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The Value of a Life: New Evidence of the Relationship between Changes in Occupational Fatalities and Wages of Hourly Workers, 1992 to 1999

William P. Jennings and Albert Kinderman
The Journal of Risk and Insurance
Vol. 70, No. 3 (Sep., 2003), pp. 549-561
Stable URL: http://www.jstor.org/stable/3519908
Page Count: 13
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The Value of a Life: New Evidence of the Relationship between Changes in Occupational Fatalities and Wages of Hourly Workers, 1992 to 1999
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Abstract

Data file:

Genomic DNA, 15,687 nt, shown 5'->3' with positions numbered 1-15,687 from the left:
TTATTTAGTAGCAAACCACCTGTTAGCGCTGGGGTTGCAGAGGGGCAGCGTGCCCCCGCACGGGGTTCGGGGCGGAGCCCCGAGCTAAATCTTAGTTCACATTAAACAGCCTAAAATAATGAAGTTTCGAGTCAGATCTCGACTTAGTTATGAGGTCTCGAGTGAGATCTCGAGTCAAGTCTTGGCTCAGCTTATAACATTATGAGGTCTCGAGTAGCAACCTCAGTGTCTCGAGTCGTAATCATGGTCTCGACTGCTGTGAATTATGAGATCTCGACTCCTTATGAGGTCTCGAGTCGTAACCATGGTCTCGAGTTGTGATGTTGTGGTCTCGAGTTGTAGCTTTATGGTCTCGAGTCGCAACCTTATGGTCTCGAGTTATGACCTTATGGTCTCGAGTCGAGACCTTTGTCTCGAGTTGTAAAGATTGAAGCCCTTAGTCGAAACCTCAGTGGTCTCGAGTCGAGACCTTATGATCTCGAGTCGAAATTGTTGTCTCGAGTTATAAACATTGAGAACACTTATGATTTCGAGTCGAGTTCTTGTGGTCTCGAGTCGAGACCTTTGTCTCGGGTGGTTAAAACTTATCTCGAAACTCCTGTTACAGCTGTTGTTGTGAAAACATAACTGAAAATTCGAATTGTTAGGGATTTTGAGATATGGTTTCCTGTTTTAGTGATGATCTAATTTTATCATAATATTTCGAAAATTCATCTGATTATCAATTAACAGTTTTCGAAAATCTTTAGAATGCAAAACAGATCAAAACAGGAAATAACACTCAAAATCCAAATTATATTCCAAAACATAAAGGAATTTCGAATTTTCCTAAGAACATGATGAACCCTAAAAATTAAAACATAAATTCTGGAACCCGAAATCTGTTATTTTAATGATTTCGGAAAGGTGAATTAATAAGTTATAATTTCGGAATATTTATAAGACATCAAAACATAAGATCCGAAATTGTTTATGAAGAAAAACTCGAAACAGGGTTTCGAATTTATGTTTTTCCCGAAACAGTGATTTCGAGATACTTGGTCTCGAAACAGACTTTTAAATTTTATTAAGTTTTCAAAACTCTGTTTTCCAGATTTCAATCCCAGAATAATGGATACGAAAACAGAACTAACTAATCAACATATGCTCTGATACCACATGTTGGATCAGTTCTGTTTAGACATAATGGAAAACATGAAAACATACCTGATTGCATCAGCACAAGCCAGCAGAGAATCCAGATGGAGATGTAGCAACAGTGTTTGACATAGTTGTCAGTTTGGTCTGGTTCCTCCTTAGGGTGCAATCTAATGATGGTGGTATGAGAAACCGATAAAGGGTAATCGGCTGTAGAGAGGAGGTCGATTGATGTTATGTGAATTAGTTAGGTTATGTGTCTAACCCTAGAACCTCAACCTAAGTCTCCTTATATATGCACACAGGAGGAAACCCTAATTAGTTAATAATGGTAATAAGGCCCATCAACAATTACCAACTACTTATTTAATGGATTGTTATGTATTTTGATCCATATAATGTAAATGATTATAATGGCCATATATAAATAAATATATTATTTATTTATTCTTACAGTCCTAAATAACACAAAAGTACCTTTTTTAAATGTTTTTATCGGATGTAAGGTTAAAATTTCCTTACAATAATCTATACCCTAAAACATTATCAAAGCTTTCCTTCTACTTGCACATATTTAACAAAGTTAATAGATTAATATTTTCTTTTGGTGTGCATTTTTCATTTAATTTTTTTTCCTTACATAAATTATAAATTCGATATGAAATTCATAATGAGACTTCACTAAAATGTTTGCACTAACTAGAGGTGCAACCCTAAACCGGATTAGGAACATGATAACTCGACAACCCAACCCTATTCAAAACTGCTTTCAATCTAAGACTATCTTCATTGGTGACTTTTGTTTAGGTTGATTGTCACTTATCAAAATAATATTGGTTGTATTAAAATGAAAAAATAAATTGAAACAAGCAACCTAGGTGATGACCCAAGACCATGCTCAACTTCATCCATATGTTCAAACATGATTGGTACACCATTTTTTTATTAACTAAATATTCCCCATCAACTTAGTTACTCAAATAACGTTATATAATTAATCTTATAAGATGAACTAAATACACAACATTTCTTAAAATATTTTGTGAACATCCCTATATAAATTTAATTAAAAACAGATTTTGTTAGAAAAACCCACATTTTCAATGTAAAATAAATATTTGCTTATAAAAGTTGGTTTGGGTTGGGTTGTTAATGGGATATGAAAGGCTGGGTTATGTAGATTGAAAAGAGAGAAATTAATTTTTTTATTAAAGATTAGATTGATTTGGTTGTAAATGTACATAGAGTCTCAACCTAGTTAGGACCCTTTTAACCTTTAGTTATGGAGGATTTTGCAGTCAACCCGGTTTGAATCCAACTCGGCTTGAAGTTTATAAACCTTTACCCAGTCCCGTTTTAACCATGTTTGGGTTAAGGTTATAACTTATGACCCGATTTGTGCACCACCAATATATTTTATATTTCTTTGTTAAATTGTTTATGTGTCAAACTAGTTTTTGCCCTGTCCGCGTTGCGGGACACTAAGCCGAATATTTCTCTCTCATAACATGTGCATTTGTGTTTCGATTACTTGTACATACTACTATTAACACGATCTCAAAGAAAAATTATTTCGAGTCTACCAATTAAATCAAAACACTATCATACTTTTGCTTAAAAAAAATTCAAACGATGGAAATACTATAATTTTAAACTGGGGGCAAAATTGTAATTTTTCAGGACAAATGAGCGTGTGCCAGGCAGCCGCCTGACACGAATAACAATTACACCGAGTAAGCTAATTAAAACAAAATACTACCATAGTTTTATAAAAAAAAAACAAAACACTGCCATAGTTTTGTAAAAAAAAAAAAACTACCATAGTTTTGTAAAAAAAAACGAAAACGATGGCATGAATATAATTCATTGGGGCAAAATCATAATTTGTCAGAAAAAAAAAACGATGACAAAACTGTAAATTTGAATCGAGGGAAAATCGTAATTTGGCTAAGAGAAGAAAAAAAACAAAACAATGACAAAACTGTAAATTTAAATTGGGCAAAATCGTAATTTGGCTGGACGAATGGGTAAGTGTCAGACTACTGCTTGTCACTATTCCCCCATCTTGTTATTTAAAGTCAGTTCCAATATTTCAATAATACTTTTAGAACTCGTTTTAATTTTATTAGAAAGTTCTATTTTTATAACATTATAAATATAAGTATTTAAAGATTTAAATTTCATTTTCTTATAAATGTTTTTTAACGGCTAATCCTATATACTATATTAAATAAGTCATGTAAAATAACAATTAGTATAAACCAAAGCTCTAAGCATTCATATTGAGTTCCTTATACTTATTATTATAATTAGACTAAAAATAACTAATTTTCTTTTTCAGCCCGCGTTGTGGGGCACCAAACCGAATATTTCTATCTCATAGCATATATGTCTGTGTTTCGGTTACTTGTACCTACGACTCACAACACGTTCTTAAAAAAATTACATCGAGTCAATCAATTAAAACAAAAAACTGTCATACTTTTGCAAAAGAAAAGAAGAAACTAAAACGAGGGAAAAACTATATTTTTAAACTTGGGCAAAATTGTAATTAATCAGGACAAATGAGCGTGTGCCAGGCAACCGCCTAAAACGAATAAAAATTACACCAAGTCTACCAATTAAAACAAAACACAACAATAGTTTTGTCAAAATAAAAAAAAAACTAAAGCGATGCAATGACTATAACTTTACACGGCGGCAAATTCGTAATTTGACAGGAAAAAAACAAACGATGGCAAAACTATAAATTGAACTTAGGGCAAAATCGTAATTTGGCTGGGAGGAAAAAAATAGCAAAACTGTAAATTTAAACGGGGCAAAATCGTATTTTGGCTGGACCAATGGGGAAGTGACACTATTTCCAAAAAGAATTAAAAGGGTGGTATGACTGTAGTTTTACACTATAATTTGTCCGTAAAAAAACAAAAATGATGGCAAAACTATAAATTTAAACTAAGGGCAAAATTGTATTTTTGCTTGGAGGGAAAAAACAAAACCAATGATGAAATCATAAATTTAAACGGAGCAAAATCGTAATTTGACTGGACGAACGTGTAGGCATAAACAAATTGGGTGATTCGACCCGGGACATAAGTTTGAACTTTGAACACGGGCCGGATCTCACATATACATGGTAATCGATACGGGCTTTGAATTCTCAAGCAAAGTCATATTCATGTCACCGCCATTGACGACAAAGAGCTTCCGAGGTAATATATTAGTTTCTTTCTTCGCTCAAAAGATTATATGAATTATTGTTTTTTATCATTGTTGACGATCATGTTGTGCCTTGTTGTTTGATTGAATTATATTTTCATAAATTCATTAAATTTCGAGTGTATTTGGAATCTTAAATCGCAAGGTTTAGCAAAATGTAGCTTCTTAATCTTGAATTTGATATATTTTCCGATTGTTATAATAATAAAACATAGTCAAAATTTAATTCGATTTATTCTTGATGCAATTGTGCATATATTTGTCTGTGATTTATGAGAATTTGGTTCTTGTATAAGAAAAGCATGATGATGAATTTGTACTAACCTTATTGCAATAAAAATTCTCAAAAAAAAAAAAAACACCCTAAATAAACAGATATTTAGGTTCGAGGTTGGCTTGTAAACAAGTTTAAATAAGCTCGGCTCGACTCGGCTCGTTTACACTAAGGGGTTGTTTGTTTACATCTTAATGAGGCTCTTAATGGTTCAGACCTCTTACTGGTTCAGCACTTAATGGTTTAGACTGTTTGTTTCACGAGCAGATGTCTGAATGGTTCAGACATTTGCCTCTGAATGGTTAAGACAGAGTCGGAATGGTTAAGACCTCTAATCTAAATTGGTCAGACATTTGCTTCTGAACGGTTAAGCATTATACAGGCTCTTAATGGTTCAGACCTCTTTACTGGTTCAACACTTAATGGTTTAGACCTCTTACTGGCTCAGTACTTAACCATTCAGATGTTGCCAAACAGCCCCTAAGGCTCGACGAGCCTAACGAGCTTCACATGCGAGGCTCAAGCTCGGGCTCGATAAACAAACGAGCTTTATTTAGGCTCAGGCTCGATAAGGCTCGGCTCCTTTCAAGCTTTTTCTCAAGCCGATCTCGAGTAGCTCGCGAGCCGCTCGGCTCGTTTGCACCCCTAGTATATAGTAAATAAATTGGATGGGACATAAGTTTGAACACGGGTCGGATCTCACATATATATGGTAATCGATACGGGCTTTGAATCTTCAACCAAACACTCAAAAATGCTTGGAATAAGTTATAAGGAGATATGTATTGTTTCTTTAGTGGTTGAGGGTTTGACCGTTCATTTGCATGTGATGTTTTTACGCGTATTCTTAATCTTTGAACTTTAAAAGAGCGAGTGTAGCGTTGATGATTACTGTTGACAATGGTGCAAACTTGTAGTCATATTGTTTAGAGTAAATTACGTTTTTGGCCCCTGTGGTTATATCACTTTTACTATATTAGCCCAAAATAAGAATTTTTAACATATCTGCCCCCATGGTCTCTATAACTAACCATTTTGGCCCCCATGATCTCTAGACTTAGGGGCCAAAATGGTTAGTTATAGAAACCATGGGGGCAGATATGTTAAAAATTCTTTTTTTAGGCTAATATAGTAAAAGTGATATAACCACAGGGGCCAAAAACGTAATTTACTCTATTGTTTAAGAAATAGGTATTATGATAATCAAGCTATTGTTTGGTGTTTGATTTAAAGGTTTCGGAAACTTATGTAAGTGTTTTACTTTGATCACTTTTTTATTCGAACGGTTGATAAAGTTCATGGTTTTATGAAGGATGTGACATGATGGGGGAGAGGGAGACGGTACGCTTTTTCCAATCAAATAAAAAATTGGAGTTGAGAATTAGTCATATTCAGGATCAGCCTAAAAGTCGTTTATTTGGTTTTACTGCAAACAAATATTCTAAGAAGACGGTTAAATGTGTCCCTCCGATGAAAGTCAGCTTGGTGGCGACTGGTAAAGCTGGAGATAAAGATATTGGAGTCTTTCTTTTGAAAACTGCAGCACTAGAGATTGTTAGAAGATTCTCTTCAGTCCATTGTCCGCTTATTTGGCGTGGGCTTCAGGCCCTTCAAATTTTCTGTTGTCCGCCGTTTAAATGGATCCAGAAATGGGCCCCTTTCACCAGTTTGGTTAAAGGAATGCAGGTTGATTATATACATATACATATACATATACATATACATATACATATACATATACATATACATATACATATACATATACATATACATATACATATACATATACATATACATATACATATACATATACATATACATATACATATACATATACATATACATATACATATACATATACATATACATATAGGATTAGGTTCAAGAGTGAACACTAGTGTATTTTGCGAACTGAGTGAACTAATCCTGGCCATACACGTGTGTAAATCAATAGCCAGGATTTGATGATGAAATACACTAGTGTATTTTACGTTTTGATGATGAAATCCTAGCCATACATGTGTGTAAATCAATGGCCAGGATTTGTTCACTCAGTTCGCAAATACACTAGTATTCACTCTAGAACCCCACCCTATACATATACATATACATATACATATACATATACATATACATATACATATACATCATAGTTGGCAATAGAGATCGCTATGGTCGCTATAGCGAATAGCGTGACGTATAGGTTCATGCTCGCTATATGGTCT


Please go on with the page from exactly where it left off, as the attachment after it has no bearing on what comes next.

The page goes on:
The Environmental Protection Agency and other government agencies use the willingness-to-pay concept in labor market studies to estimate the value of a life for evaluating regulatory policies and projects. This study uses new data from the Bureau of Labor Statistics for the period 1992-1999 on industry injury and illness rates and fatality rates to examine the relationship between changes in occupational mortality rates and in hourly wages. The analysis finds that there is no statistically significant evidence that changes in occupational mortality are associated with changes in wages and, thus, there is no empirical basis for using the willingness-to-pay concept as a reliable method for valuing a life or evaluating regulatory policies.

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